Avast offers one of the biggest antivirus programs, and Avast SecureLine is the company’s VPN. Strangely, many people have complained about this VPN showing up on their computers out of nowhere. Is this VPN any good, or should you delete it immediately?
Avast SecureLine VPN might be worth trying, but better options exist. While it’s strong in some areas, it’s not worth what you get for the price. In this article, I’ll tell you how to delete, cancel, or get its 60-day free trial (if it interests you). However, if you’re looking for the best value, check out this list of our highest-ranked VPNs.
Try Avast SecureLine VPN Risk-Free >>
Short on Time? Here Are My Key Findings
Avast SecureLine VPN Features — 2024 Update
Money Back Guarantee
Does VPN keep logs?
Number of servers
Number of devices per license
Based in country
24/7 live chat
Streaming — Bad At Unblocking Streaming Platforms
Avast SecureLine VPN only unblock a few platforms. That surprised me since it has streaming-optimized servers, but for the most part, they weren’t much help. That’s too bad because the streaming quality was great when I could get it working.
Unblocked: Netflix and Disney+
I was blocked by Netflix a few times, but I could access originals with a few servers. Netflix originals is a version of the site that only lets you watch the movies and shows Netflix offers anywhere. I started my tests with the streaming-optimized server in Miami.
The videos I watched all loaded quickly and played back in the highest quality
Several servers seemed to unblock Netflix but couldn’t play videos. This happened with the non-optimized Dallas server. I was so disappointed; it was like getting socks for Christmas as a kid.
I had the same issue with the streaming servers from the UK and Germany. The only other server that could truly unblock Netflix (originals) was the Japanese location.
Disney+ was the only other platform I could access.
There was zero buffering even when I skipped around to different parts of the movie
I was only able to unblock it with the US streaming servers.
Blocked By: HBO Max, Hulu, and Amazon Prime Video
Avast SecureLine couldn’t unblock HBO Max. I thought HBO Max might have some sympathy for Avast’s “Gotham City” streaming server since it is the home for Batman content. Sadly, it was blocked along with every other server I tested.
Hulu blocked Avast SecureLine VPN just as easily. I had to test US servers since it’s only available there. Sadly, Hulu immediately detected I was using a VPN. Amazon Prime Video is available just about everywhere, but I was blocked no matter what server I tried.
I couldn’t access any Prime video content with streaming or non-optimized servers
Overall, I’ve seen free VPNs that work just as well as Avast for streaming (which isn’t a compliment). So, if unblocking streaming platforms is important to you, Avast SecureLine is the wrong VPN. Check out this list of the best VPNs for streaming to unblock all major platforms easily.
Speed — Fast on Nearby and Distant Servers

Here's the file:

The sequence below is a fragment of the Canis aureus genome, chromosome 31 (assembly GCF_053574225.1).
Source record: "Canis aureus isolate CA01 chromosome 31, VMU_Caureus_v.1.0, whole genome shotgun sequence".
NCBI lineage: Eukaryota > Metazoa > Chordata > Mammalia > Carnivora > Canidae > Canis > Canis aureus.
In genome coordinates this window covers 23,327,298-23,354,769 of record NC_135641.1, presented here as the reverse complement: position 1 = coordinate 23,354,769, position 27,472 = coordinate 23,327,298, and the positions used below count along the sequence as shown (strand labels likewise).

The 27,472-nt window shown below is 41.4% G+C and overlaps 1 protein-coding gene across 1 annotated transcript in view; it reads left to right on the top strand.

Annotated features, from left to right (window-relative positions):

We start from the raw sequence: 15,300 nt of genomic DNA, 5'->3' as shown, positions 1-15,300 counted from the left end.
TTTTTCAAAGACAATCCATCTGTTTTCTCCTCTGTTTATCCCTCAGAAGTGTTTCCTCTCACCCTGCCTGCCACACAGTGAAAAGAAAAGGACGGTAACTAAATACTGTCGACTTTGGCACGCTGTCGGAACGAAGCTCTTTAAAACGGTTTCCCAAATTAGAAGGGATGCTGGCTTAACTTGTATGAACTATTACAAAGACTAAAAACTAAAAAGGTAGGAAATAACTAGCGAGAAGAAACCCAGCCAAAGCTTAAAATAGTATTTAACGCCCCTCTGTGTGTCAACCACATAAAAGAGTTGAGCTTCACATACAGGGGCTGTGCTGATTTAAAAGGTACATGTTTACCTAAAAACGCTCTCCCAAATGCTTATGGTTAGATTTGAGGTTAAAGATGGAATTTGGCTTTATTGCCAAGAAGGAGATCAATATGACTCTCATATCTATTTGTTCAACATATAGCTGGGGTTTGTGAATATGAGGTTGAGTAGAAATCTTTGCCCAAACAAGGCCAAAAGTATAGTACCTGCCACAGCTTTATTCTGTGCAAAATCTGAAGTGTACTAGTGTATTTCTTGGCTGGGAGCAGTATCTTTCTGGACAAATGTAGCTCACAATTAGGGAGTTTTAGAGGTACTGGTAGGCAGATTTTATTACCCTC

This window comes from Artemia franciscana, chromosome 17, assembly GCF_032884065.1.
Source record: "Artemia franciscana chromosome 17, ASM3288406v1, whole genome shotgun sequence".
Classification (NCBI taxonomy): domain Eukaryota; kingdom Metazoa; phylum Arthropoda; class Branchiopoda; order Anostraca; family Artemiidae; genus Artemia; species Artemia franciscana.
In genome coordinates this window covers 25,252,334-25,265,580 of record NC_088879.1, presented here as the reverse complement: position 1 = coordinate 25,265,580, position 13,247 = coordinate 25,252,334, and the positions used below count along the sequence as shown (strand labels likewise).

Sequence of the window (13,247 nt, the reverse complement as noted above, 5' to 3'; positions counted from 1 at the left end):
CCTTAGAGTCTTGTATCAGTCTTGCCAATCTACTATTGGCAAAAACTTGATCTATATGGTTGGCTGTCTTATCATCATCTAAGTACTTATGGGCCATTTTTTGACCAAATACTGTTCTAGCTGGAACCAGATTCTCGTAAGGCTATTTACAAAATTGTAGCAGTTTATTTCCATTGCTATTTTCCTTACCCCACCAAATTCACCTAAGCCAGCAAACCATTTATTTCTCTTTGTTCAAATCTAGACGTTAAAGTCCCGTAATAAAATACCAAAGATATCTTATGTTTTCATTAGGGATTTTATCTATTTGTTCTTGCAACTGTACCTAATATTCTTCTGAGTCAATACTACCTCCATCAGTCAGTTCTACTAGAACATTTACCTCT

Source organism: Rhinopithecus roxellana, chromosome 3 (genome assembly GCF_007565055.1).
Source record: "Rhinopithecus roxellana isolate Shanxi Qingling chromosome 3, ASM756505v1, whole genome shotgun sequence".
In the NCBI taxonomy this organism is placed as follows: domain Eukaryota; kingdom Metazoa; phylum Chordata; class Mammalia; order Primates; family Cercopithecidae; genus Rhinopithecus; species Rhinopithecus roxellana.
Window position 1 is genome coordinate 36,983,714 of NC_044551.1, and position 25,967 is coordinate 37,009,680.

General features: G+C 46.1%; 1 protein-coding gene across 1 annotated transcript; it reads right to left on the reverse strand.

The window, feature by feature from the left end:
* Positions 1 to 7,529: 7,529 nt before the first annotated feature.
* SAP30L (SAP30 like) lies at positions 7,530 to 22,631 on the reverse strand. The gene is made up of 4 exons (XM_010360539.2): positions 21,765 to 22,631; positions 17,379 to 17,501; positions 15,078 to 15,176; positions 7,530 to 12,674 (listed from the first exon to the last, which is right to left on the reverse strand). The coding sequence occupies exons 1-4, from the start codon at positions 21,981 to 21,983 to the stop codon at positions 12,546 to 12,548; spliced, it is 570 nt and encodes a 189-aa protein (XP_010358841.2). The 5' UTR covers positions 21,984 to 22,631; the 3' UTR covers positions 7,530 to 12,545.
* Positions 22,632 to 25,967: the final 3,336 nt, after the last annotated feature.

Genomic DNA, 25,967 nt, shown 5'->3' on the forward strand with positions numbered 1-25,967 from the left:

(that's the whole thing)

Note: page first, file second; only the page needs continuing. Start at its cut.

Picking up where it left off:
I was impressed by how fast Avast SecureLine VPN is on just about every server. But before I get into the results, let me explain our speed testing methods.
We have a dedicated speed expert that tests every VPN we review from the same connection. Everyone’s internet speed is different, so this makes sure our tests are fair. Our awesome tester also records at least 10 results for each server.
We lost 5% of our download rates on nearby servers and 26% on distant ones
These are excellent results for nearby servers. Norway and France are under 2,000 km from our tester's location in the UK, so it makes sense they're fast. However, South Africa is about 13,000 km away, and that server only slowed her connection by 22%. That's a good result because many VPNs will drop your speeds by 40% or more at half that distance.
The Paris server actually increased my upload speed which is something that rarely happens
The tests in my chart were done with the Mimic protocol because it was the fastest overall. In short, these are fantastic results. There are only a few VPNs that perform better.
Gaming — Too Much Lag for Online Games
Avast SecureLine VPN slowed down my gaming. You usually need a ping rate below 85 ms to play online games without issues. However, I had 17 ms with the closest server when I used WireGuard, so I expected everything to run smoothly. Unfortunately, that wasn’t the case.
Even though I used the closest server to my actual location, there was lots of lag
I tested it out with the game Counter Strike: Global Offensive. It’s a fast-paced shooter, so any amount of lag is easy to spot. The game loaded up fine, and I could move around well, but only for brief moments. Every few seconds the character would get stuck like they stepped in gum, before jolting forward again. Plus, there was a noticeable delay each time I tried to jump or shoot.
If you want to stay safe while playing competitive games without lag, try out one of the best VPNs for gaming.
Server Network — Missing Some Server Options Competitors Offer
With only 700 servers in 34 countries, Avast SecureLine’s network is pretty small. But, there are a few things I like about it. You can connect quickly (in around 5 seconds). I also appreciate that it clearly labels optimized servers, so they’re easy to find.
Certain locations are optimized for online activities, but servers are not separate like other VPNs